An overlay for the fabric sensor is optional; however, such overlay seals against possible contaminants, eliminates dust accumulation, provides abrasion resistance and reduces exposure to moisture. Since the fabric provides an excellent glare reduction (as in the '317 and '737 patents cited above), an overlay can reintroduce some glare. Also, an overlay adds complexity to the construction. If an overlay is to be used, it can be, for example, a thin transparent polyester sheet or similar formable material approximately 0.002 to 0.010 inch thick preshaped, if necessary, to the contour of the display device. Also, the overlay can be fabricated of a thin transparent elastomeric material such as polyurethane film. The elastomer would conform to the shape of the sensor and thus would not require preforming as in the case of the plastic overlay. Still another embodiment of an overlay would be provided by applying a non-conducting clear filler material to the second (top) fabric resistive layer.
A typical fabrication of a sensor according to this invention is as follows. A thin rectangular insulating frame is first provided which has an open central region for the transparent active area of the sensor and a non-transparent border region for the mounting of the other components. The frame material is flexible so that the resultant touch panel can be bent to conform to the surface of the display device. A single set of black non-conductive monofilament threads of 0.005 inch diameter are wound taut in a horizontal (X) direction around the frame in rows having a center-to-center spacing of 0.20 inches to produce the separator layer. Resistive black monofilament threads having a diameter of 0.002 inches and a resistance of 5×105 ohms per inch are then wound taut about the frame in a vertical (Y) orientation with a spacing of 0.05 inches. This provides one set of threads for the first and second resistive layers. A second winding of the same thread is applied horizontally (X) to produce the second set of threads for each layer. Thereupon, the threads are secured to the frame with an appropriate adhesive. This is followed by severing the connection of threads between the two layers.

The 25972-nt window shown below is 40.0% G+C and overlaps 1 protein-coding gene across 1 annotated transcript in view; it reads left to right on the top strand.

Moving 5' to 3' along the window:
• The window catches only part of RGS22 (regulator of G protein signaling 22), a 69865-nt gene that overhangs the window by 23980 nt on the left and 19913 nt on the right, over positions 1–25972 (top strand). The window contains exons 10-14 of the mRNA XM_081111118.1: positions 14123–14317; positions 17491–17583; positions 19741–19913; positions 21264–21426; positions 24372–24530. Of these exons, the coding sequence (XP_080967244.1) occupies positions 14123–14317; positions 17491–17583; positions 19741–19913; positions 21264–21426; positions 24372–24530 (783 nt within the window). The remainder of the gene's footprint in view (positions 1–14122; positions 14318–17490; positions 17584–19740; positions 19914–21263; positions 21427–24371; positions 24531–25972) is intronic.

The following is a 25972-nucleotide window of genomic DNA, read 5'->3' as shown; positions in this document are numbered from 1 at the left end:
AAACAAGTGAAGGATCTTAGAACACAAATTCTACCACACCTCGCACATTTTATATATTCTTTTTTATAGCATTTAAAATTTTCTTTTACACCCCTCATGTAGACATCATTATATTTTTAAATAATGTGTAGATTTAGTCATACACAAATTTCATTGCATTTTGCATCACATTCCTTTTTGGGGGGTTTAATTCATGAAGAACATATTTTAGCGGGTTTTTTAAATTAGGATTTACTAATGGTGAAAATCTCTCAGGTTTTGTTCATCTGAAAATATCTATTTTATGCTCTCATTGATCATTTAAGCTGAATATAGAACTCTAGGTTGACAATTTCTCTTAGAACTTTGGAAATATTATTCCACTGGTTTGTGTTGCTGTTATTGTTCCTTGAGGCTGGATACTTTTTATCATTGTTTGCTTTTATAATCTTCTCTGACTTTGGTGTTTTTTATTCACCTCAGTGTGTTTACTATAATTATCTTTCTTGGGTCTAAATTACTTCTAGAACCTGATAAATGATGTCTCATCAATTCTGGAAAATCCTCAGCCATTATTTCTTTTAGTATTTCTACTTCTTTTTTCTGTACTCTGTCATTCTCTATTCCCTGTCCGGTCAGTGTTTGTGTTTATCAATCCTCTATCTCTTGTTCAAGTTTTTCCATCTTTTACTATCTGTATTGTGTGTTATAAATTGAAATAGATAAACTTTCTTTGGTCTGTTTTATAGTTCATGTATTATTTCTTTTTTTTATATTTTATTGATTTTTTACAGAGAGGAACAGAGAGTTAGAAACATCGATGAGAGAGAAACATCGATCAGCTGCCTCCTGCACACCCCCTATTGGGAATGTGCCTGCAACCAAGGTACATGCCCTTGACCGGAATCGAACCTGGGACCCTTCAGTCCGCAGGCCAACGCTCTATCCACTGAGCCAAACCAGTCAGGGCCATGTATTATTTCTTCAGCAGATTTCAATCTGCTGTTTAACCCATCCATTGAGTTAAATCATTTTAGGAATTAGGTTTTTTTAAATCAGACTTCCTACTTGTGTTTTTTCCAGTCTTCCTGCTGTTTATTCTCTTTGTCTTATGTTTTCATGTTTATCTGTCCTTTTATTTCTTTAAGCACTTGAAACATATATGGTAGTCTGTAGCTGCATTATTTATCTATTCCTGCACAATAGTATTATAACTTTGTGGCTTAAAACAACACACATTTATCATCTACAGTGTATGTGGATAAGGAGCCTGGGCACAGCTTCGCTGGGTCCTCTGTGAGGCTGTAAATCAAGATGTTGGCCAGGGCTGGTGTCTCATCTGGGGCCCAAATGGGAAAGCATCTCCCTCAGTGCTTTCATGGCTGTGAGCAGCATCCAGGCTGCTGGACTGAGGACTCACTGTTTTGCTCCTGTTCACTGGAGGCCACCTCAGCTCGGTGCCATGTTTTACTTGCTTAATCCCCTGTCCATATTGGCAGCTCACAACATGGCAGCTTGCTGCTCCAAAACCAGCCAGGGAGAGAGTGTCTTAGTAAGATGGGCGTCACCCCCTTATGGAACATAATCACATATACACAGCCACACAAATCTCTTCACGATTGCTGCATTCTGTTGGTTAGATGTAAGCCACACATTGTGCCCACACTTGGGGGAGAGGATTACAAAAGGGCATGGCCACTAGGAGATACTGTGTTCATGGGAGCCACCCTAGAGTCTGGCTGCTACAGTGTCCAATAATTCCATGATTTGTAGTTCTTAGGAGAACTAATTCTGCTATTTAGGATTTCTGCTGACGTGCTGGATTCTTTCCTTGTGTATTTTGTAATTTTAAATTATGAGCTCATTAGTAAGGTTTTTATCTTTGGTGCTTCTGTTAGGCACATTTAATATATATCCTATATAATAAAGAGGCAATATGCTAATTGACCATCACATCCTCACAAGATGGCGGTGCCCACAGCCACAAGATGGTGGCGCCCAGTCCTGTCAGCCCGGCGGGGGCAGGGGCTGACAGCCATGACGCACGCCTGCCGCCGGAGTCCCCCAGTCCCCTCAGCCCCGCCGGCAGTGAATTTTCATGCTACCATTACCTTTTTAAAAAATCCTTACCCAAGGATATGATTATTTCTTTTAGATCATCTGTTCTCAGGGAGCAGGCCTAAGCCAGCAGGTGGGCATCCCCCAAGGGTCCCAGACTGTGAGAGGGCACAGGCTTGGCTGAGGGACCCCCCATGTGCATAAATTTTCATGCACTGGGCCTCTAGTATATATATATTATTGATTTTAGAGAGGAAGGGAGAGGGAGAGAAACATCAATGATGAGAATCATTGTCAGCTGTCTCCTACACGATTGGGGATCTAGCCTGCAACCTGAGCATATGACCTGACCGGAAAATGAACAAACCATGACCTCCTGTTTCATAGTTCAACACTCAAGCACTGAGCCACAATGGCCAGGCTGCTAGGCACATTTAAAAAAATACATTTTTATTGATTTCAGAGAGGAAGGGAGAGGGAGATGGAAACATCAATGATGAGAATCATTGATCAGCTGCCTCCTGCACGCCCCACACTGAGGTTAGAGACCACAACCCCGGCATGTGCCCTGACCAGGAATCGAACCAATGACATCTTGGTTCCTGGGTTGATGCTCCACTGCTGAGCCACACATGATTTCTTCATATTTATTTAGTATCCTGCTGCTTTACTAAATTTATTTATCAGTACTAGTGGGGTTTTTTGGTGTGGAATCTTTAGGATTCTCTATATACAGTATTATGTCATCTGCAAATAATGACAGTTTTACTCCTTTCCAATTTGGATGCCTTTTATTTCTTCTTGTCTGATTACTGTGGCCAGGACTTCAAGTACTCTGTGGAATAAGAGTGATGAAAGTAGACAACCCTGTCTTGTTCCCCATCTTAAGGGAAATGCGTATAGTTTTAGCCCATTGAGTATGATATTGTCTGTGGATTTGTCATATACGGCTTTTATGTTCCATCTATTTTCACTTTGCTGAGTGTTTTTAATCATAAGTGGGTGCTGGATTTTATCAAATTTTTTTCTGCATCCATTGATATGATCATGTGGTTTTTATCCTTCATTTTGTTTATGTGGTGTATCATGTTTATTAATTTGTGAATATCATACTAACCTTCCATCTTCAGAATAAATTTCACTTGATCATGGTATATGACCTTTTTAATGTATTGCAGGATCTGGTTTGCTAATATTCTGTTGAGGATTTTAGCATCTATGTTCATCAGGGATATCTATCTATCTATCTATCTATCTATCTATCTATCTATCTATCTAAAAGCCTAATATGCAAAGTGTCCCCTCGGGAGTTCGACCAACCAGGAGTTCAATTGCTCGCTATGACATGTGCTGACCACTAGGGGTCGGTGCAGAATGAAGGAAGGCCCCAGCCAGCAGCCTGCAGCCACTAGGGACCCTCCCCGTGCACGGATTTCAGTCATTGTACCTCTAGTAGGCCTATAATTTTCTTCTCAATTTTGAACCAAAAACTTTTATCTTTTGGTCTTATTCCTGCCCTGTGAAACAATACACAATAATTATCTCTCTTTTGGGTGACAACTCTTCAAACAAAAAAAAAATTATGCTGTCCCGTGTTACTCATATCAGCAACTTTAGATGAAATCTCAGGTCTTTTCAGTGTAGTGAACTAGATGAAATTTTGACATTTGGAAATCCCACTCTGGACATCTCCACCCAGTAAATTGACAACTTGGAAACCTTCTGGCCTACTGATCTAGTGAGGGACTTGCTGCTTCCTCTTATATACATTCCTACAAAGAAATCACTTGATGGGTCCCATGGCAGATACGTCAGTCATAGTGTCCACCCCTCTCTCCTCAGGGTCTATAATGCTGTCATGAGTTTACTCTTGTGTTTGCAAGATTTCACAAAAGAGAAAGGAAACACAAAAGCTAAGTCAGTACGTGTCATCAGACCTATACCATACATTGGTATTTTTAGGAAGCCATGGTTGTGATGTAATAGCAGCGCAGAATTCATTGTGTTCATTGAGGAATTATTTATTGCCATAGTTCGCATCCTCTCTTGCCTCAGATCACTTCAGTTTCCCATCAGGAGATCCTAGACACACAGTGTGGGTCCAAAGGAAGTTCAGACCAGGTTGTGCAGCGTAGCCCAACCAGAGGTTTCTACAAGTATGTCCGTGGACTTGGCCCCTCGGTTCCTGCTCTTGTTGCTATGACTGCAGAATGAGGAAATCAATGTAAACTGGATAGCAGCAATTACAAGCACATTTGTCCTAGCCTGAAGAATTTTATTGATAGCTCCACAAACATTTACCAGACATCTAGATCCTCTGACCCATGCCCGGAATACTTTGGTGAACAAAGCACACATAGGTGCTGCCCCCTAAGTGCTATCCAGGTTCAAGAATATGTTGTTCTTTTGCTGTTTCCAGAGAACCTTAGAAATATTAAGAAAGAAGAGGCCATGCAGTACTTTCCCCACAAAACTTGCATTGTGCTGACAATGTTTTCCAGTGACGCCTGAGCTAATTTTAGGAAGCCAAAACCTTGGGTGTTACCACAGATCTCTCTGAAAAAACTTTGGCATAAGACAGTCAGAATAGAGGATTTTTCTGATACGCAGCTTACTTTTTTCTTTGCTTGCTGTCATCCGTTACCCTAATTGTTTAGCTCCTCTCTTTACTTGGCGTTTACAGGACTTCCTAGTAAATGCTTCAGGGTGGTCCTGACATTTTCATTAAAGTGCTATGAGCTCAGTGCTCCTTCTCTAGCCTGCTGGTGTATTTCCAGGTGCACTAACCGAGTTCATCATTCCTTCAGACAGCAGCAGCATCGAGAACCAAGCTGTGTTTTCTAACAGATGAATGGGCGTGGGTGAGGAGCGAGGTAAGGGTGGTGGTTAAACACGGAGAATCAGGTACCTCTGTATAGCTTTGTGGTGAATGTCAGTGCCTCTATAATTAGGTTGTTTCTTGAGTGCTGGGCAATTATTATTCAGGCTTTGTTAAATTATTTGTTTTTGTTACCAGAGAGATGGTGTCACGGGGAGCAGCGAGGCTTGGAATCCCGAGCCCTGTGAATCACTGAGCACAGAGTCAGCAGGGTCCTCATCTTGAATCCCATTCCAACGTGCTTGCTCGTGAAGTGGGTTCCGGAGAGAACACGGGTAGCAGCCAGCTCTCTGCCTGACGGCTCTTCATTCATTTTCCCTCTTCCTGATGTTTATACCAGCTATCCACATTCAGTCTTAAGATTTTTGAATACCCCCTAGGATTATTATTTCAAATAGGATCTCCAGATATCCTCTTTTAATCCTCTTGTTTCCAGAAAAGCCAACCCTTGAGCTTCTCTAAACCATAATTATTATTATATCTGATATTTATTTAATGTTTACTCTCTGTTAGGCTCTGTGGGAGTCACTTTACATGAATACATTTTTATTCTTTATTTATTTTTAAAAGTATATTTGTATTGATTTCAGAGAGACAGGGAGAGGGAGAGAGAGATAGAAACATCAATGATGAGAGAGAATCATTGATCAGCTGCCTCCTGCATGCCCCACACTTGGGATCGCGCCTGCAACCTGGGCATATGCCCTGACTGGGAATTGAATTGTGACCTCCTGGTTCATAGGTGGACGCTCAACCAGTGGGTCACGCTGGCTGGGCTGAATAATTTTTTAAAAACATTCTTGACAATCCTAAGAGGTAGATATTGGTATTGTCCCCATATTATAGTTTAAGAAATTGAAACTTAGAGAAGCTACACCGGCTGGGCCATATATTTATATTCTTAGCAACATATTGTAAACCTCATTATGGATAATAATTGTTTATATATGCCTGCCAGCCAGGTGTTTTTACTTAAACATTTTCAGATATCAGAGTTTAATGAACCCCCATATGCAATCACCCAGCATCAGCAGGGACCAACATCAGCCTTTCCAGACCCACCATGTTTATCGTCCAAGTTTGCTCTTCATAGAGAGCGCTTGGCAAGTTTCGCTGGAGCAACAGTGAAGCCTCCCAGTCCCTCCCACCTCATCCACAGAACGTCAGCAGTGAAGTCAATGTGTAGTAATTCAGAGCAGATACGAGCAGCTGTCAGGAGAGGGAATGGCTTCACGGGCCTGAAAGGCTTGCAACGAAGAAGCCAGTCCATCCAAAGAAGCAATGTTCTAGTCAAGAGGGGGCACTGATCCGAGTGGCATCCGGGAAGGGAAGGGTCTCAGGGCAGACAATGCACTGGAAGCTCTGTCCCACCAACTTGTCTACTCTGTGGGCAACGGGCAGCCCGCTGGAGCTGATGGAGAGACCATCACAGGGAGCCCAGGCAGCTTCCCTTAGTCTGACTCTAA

Strip electrodes are applied to both sides of the frame to provide for the application of appropriate voltages to the fabric resistive sheets of the sensor panel. These electrodes can be applied either before the winding with the conductive threads, or after the winding is complete. Suitable connecting leads are attached to the electrodes so as to provide for connection to circuitry associated with the fabric panel.
From the foregoing, it will be apparent to one versed in the art that a touch sensor panel is provided having unique characteristics when compared to panels of the prior art. When both resistive layers are fabric, the panel is extremely thin and thus has little offset from a display device with the attendant reduction in parallax problems. There is no glass to create breakage problems, and the light weight and low profile reduce problems of mounting--and replacement--in cabinets containing a CRT or other display panel. The nature of the fabric substantially reduces problems of glare, and a proper orientation of one fabric layer with the other eliminates Moire-type visual interference problems. Lastly, the ease of contruction substantially reduces fabrication costs.
Although only specific embodiments of the present invention are shown and described herein, the invention is not intended to be limited by those embodiments. Rather, the scope of the invention is to be defined by these descriptions taken together with the attached claims and their equivalents.
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|U.S. Classification||178/18.05, 345/174, D05/54, 345/173, 338/99|
|International Classification||H01H3/14, G06F3/033, G06F3/045|
|Cooperative Classification||H01H3/141, G06F3/045|
|European Classification||G06F3/045, H01H3/14B|
|May 18, 1990||FPAY||Fee payment|
Year of fee payment: 4
|Nov 29, 1994||REMI||Maintenance fee reminder mailed|
|Apr 23, 1995||LAPS||Lapse for failure to pay maintenance fees|
|Jul 4, 1995||FP||Expired due to failure to pay maintenance fee|
Effective date: 19950426